Recreational Unknown Unknown Unknown Unknown

Commonwealth – Commercial (catch) Catches reported for the Indian Ocean Tuna Commission and Western and Central Pacific Fisheries Commission are for 2018, the most recent year available; data for the Eastern Tuna and Billfish Fishery and Western Tuna Billfish Fishery are for 2018/2019.

Commonwealth – Recreational The Australian Government does not manage recreational fishing in Commonwealth waters. Recreational fishing in Commonwealth waters is managed by the state or territory immediately adjacent to those waters, under its management regulations.

Commonwealth – Recreational and Indigenous Recreational and Indigenous fishing sectors in the Indian Ocean are Western Australia, South Australia and Victoria; recreational sectors in the Pacific Ocean are Queensland, New South Wales and Tasmania. Measures listed here exist in one of these jurisdictions.

Commonwealth – Indigenous The Australian Government does not manage non-commercial Indigenous fishing in Commonwealth waters, with the exception of the Torres Strait. In general, non-commercial Indigenous fishing in Commonwealth waters is managed by the state or territory immediately adjacent to those waters.

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Catch Chart

Commercial catch of Bigeye Tuna - note confidential catch not shown

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References

  1. Chiang, H-C, Hsu, C-C, Wu, GC-C, Chang, S-K and Yang, H-Y 2008, Population structure of Bigeye Tuna (Thunnus obesus) in the Indian Ocean inferred from mitochondrial DNA, Fisheries Research, 90: 305–312.
  2. Davies, C, Marsac, F, Murua, H, Fraile, I, Fahmi, Z, Farley, J, Grewe, P, Proctor, C, Clear, N, Lansdell, M, Aulich, J, Feutry, P, Cooper, S, Foster, S, Rodríguez-Ezpeleta, N, Artetxe, I, Nikolic, N, Krug, I, Mendibil, I, Agostino, L, Labonne, M, Darnaude, A, Arnaud-Haond, S, Wudiano, Ruchimat, T, Satria, F, Lestari, P, Taufik, M, Priatna, A, & Zamroni, A 2019, ‘Study of population structure of IOTC species and sharks of interest in the Indian Ocean using genetics and microchemistry: an update on progress and preliminary results’, paper submitted to the Scientific Committee Meeting, IOTC-2019-SC22-INFO-05, Karachi, Pakistan, 2 to 6 December 2019.
  3. Farley, J, Eveson, P, Krusic-Golub, K, Clear, N, Sanchez, C, Roupsard, F, Satoh, K, Smith, N and Hampton, J 2018, ‘Update on age and growth of bigeye tuna in the WCPO WCPFC Project 81, working paper WCPFC-SC14-2018/SA-WP-01, WCPFC Scientific Committee fourteenth regular session, Busan, Republic of Korea, 8–16 August 2018.
  4. Farley, J, Eveson, P, Krusic-Golub, K, Sanchez, C, Roupsard, F, McKechnie, S, Nicol, S, Leroy, B, Smith, N and Chang, S-K 2017, ‘Project 35: Age, growth and maturity of bigeye tuna in the western and central Pacific Ocean’, working paper WCPFC-SC13-2017/SA-WP-01, WCPFC Scientific Committee thirteenth regular session, Rarotonga, Cook Islands, 9–7 August 2017.
  5. Farley, JH, Clear, NP, Leroy, B, Davis, TLO and McPherson G 2006, Age, growth and preliminary estimates of maturity of Bigeye Tuna, Thunnus obesus, in the Australian region, Marine and Freshwater Research, 57: 713–724.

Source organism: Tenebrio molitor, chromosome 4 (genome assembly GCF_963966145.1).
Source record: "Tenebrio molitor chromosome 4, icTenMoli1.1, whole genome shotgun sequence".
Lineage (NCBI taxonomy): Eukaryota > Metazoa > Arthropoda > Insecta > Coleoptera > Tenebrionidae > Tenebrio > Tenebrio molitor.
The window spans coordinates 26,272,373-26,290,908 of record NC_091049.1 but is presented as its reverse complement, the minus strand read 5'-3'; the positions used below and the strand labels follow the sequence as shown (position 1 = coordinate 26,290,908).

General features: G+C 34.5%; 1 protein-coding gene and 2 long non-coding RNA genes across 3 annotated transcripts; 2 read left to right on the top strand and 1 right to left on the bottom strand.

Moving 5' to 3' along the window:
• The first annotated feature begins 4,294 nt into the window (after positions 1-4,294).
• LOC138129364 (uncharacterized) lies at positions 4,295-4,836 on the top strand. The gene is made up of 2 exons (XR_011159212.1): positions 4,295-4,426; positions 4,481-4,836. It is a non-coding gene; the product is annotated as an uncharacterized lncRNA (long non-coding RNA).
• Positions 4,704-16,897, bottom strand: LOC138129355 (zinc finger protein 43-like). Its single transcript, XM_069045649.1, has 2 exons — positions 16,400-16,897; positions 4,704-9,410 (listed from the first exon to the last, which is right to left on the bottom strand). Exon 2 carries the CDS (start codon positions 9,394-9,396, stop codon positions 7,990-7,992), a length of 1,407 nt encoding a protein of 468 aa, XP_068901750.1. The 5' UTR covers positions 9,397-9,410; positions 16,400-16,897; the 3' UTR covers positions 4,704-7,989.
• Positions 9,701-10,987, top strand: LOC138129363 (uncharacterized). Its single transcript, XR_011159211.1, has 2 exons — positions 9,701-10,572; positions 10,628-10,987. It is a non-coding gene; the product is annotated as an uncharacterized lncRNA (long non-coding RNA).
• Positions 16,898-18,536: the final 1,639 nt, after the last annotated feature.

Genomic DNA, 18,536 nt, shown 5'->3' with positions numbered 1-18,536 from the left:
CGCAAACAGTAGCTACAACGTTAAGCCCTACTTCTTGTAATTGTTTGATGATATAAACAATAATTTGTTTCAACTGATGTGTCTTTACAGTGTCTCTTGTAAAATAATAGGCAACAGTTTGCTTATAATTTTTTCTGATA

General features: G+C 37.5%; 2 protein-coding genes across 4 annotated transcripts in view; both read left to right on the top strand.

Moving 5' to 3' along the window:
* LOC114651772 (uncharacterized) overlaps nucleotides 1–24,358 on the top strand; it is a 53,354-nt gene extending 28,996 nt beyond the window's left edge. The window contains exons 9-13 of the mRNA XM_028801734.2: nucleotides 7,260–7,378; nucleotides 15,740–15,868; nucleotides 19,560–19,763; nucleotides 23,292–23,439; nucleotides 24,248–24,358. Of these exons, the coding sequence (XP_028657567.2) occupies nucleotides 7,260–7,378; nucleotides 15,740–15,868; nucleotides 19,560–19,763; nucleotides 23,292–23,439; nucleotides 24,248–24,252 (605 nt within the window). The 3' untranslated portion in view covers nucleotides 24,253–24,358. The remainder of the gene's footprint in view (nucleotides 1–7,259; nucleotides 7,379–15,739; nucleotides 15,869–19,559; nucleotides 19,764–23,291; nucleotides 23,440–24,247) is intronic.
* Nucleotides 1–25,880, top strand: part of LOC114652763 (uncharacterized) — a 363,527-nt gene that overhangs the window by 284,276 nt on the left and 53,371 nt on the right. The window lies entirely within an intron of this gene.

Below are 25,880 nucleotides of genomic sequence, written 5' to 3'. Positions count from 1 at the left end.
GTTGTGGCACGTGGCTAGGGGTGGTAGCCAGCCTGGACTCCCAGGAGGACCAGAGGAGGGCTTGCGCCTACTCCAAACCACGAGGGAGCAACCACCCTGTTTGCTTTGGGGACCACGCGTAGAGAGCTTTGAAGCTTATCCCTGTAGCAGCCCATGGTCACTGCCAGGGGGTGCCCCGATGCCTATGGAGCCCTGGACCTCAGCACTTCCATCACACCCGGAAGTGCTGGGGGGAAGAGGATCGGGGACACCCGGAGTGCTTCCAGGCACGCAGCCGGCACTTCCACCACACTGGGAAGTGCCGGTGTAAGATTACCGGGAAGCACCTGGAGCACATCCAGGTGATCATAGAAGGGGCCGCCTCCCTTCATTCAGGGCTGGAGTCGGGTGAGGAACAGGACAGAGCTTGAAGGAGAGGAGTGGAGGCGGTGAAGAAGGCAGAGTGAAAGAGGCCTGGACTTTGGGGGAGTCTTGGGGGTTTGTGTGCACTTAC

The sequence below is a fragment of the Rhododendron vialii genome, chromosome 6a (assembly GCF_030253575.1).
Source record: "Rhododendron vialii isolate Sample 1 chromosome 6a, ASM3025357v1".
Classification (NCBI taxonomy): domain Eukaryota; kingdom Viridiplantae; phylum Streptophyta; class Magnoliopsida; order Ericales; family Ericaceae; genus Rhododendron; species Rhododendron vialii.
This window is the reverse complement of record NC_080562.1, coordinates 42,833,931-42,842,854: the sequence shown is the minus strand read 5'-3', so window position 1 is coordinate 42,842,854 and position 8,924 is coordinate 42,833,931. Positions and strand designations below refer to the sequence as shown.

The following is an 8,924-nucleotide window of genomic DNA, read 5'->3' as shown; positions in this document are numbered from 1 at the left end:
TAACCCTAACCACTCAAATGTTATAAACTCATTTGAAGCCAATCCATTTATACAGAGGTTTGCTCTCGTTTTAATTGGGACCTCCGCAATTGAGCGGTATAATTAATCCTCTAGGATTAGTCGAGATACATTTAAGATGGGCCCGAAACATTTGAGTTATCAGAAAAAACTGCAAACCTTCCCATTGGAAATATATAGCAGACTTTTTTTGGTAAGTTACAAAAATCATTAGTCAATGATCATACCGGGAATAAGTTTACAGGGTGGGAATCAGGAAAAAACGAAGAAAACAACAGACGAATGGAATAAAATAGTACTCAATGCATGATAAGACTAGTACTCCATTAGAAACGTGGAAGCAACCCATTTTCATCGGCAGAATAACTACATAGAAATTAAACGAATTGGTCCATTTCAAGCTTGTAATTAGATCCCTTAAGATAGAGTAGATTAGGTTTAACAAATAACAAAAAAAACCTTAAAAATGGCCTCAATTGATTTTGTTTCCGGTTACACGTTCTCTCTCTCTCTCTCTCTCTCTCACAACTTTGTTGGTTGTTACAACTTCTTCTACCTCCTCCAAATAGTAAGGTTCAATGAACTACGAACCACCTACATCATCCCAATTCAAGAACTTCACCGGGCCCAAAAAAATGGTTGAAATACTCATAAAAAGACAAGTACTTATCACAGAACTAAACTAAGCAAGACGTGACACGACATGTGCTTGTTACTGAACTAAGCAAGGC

6. Froese, R and Pauly DE 2009, FishBase, version 02/2014, FishBase Consortium.
  7. Grewe, PM and Hampton, J 1998, An assessment of bigeye (Thunnus obesus) population structure in the Pacific Ocean, based on mitochondrial DNA and DNA microsatellite analysis, SOEST 98-05, JIMAR Contribution 98–320, Joint Institute for Marine and Atmospheric Research, University of Hawaii, Honolulu. 
  8. Indian Ocean Tuna Commission 2019, Report of the twentieth session of the Scientific Committee, Karachi, Pakistan, 2–6 December 2019.
  9. Larcombe, J, Patterson, H and Mobsby, D 2020, Eastern Tuna and Billfish Fishery, in H Patterson, J Larcombe, J Woodhams and R Curtotti (eds), Fishery status reports 2020, Australian Bureau of Agricultural and Resource Economics and Sciences, Canberra, pp. 377-399.
  10. McKechnie, S, Pilling, G and Hampton, J 2017, ‘Stock assessment of bigeye tuna in the western and central Pacific Ocean’, working paper WCPFC-SC13-2017/SA-WP-05, WCPFC Scientific Committee thirteenth regular session, Rarotonga, Cook Islands, 9–17 August 2017.
  11. Vincent, MT, Pilling, G & Hampton, J 2018, ‘Incorporation of updated growth information within the 2017 WCPO bigeye stock assessment grid, and examination of the sensitivity of estimates to alternative model spatial structures’, working paper WCPFC-SC14-2018/SA-WP-03, WCPFC Scientific Committee 14th regular session, Busan, Republic of Korea, 8–16 August 2018.
  12. Western and Central Pacific Fisheries Commission 2019, Summary report of the fifteenth regular session of the Scientific Committee for the Western and Central Pacific Fisheries Commission, Pohnpei, Federated States of Micronesia, 12–20 August 2019.
  13. Williams, A, Patterson, H and Mobsby, D 2020, Western Tuna and Billfish Fishery, in H Patterson, J Larcombe, J Woodhams and R Curtotti (eds), Fishery status reports 2020, Australian Bureau of Agricultural and Resource Economics and Sciences, Canberra, pp. 421-438.

Downloadable reports

Click the links below to view reports from other years for this fish.